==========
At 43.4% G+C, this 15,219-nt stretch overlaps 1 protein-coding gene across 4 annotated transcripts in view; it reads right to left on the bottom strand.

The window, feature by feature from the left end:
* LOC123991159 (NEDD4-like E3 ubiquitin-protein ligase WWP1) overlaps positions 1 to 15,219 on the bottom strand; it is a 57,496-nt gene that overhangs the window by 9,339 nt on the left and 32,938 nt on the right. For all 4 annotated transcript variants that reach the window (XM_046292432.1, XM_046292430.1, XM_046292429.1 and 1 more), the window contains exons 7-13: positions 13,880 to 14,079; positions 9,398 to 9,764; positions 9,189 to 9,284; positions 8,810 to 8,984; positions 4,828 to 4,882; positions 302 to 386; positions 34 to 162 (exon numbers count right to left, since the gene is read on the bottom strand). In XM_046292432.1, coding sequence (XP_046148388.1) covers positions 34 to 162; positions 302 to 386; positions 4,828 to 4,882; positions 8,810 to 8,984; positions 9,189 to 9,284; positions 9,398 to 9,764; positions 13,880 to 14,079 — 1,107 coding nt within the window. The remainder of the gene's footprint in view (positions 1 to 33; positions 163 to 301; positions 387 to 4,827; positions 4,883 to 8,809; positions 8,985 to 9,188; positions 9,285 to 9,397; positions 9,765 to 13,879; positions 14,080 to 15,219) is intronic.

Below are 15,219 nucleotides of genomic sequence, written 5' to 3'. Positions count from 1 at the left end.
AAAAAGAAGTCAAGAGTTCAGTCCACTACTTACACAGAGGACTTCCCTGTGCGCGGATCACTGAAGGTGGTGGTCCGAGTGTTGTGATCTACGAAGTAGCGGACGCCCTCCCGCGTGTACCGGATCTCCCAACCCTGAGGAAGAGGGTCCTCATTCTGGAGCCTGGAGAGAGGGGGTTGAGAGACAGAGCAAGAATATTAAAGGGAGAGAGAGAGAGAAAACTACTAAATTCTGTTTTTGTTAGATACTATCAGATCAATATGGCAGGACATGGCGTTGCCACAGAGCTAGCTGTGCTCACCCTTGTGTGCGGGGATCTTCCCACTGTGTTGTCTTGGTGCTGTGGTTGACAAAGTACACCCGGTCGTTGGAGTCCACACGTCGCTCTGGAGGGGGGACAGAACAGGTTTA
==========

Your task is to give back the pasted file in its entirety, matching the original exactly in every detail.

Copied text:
At 43.4% G+C, this 15,219-nt stretch overlaps 1 protein-coding gene across 4 annotated transcripts in view; it reads right to left on the bottom strand.

The window, feature by feature from the left end:
* LOC123991159 (NEDD4-like E3 ubiquitin-protein ligase WWP1) overlaps positions 1 to 15,219 on the bottom strand; it is a 57,496-nt gene that overhangs the window by 9,339 nt on the left and 32,938 nt on the right. For all 4 annotated transcript variants that reach the window (XM_046292432.1, XM_046292430.1, XM_046292429.1 and 1 more), the window contains exons 7-13: positions 13,880 to 14,079; positions 9,398 to 9,764; positions 9,189 to 9,284; positions 8,810 to 8,984; positions 4,828 to 4,882; positions 302 to 386; positions 34 to 162 (exon numbers count right to left, since the gene is read on the bottom strand). In XM_046292432.1, coding sequence (XP_046148388.1) covers positions 34 to 162; positions 302 to 386; positions 4,828 to 4,882; positions 8,810 to 8,984; positions 9,189 to 9,284; positions 9,398 to 9,764; positions 13,880 to 14,079 — 1,107 coding nt within the window. The remainder of the gene's footprint in view (positions 1 to 33; positions 163 to 301; positions 387 to 4,827; positions 4,883 to 8,809; positions 8,985 to 9,188; positions 9,285 to 9,397; positions 9,765 to 13,879; positions 14,080 to 15,219) is intronic.

Below are 15,219 nucleotides of genomic sequence, written 5' to 3'. Positions count from 1 at the left end.
AAAAAGAAGTCAAGAGTTCAGTCCACTACTTACACAGAGGACTTCCCTGTGCGCGGATCACTGAAGGTGGTGGTCCGAGTGTTGTGATCTACGAAGTAGCGGACGCCCTCCCGCGTGTACCGGATCTCCCAACCCTGAGGAAGAGGGTCCTCATTCTGGAGCCTGGAGAGAGGGGGTTGAGAGACAGAGCAAGAATATTAAAGGGAGAGAGAGAGAGAAAACTACTAAATTCTGTTTTTGTTAGATACTATCAGATCAATATGGCAGGACATGGCGTTGCCACAGAGCTAGCTGTGCTCACCCTTGTGTGCGGGGATCTTCCCACTGTGTTGTCTTGGTGCTGTGGTTGACAAAGTACACCCGGTCGTTGGAGTCCACACGTCGCTCTGGAGGGGGGACAGAACAGGTTTA